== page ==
This week on Fandor: Workers unite, on both sides of the camera…
“Cinema is not magic; it is a technique and a science, a technique born from science and put in service of a will: the will of workers to liberate themselves.”
So reads a banner in omnibus labor film Class of Struggle, which was made in the 1960s — years for radicalization, certainly, and for filming it — by a collective of textile workers at the Rhodiaceta factory. After striking, and becoming subjects of a documentary, they organized again as cultural producers (not just producers of goods). They were trained by Chris Marker (yes, that Chris Marker) and other filmmakers in his labor-focused SLON collective. We thought it would be an appropriate epigraph for this week’s roundup. As much as we love to talk about the art of cinema, we can’t forget that it’s also an industry.
For this Labor Day weekend, we’re taking a look at films about laborers and their organizing, through many different lenses. And of course, we have to begin with the original industrial film, widely considered one of the very first motion pictures ever made (ever!) a document that makes labor visible and continues to inspire (and inspire derivatives) to this day: Workers Leaving the Factory (pictured in the header image this week), made by early luminaries the Lumière brothers in 1895. There are several versions that exist, and Fandor has two of them.
A century-plus later, experimental and avant-garde ethnographer Ben Russell re-created this iconic sequence at a construction site in Dubai. The result is named, straightforwardly enough, Workers Leaving the Factory (Dubai). Context is everything: Both films pull the curtain back to show how people power is behind everything from photography to the skyline.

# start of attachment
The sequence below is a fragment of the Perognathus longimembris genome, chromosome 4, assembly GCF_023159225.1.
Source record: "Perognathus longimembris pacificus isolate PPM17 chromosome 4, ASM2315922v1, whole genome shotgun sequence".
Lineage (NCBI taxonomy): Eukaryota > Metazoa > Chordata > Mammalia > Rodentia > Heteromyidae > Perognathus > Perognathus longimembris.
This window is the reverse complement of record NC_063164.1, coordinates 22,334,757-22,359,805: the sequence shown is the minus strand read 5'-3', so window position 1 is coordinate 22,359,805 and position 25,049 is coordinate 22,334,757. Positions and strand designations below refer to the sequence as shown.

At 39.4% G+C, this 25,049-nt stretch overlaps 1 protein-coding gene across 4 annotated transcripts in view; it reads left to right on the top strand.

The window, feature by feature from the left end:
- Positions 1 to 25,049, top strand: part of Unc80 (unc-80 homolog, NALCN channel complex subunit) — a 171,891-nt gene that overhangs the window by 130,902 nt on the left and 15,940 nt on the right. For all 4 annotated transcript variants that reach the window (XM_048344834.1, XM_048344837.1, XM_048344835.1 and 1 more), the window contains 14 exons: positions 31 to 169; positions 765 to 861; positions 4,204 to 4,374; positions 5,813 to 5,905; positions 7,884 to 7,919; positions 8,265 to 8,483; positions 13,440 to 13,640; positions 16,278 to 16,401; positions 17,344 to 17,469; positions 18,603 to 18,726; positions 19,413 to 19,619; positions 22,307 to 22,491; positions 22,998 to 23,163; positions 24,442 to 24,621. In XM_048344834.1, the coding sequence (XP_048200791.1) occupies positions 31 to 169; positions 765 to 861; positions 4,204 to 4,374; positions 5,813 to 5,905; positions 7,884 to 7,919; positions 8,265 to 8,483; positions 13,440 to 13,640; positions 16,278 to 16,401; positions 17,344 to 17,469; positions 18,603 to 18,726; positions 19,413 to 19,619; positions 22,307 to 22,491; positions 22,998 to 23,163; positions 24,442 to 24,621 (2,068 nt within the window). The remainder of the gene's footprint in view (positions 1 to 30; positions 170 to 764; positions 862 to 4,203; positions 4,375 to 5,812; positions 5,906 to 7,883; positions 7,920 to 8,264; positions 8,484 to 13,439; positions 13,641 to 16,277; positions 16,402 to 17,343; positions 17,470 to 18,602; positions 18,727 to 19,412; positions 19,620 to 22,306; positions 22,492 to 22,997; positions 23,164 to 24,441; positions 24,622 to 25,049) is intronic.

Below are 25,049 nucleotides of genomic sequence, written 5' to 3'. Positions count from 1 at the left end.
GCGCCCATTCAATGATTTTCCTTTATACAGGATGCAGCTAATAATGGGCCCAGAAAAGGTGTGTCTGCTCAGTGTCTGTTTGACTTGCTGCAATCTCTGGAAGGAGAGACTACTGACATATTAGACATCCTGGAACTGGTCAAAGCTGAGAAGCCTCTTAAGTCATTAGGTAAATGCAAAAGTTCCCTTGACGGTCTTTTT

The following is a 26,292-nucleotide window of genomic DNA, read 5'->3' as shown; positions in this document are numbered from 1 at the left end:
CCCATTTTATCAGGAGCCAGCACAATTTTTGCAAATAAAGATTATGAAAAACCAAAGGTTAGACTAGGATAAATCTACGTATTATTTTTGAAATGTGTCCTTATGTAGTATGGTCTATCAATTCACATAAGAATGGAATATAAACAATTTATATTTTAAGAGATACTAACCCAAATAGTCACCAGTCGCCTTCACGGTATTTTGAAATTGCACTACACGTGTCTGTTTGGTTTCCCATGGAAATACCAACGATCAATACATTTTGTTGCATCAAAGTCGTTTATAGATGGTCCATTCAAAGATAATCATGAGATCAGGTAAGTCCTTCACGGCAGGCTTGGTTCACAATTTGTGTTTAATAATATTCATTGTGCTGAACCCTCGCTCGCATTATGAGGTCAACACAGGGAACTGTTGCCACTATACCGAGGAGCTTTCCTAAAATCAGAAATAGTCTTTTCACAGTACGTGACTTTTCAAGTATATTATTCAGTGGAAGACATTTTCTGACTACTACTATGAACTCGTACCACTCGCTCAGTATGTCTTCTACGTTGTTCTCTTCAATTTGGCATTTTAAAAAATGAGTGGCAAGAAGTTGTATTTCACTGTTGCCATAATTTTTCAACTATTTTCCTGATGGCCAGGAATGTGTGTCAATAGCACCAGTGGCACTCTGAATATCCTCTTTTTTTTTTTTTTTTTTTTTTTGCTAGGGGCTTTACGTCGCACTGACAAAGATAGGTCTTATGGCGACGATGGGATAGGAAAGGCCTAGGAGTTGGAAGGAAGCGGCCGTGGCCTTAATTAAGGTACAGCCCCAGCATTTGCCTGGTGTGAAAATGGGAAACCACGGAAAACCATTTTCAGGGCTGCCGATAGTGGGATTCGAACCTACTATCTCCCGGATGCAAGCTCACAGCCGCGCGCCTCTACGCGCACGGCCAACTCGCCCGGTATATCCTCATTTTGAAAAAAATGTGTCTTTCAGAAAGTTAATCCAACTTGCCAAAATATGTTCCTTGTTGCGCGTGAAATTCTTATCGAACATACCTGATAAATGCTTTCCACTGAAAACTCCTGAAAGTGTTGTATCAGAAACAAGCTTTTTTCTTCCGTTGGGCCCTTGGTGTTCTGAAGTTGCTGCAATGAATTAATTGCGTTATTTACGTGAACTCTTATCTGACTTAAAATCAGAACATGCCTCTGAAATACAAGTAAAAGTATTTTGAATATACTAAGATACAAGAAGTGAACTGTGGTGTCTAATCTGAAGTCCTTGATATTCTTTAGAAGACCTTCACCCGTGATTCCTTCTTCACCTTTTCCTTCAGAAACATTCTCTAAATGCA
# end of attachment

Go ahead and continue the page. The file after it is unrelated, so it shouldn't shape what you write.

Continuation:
And finally, the rule of threes compels us to share an even more recent update, this time for the Internet age: video artist Andrew Norman Wilson’s Workers Leaving the Googleplex.
But factories (and corporate campuses, as the case may be) aren’t the only sites of labor in the world. When it comes to exotic dancers, they work hard for the money, so you’d better give them rights! That’s the premise of the incredible documentary Live Nude Girls Unite!, which chronicles employee response to unfair and unethical labor practices at the San Francisco branch of the Lusty Lady peep show club. It’s co-directed by Julia Query, who was a Lusty Lady employee at the time. With that, we bring Marker’s vision — of industrial films in the hands of workers — full circle.
We’ll leave you to your Labor Day weekend watching with a classic piece of slapstick that shows a darkly comic side to labor disputes. In Dough and Dynamite, Charlie Chaplin plays a waiter called to cross the picket line at his bakery, unaware that the striking bakers have planted a little surprise in their daily bread! Hijinks ensue. Does it say something about the film industry’s roots that this was at one point widely held to be Hollywood’s best comedy? Probably.
With that, we’d wrap up the roundup, but not without one last bit of movie goodness to stoke your film loving fires — We would be remiss if we didn’t mention what’s on the Fandor Xumo channel for September before we left you to your Labor Day weekend watching! If you have a Roku or a Xumo-compatible Smart TV, the Fandor channel brings you ten movies a month. For free! From dystopian science fiction to documentaries about cinema geniuses to a hipster-hell cautionary tale and a short about a family grappling with cancer, this is what’s on this month:
..,And we’ll be back next week with more great film-related stuff to share!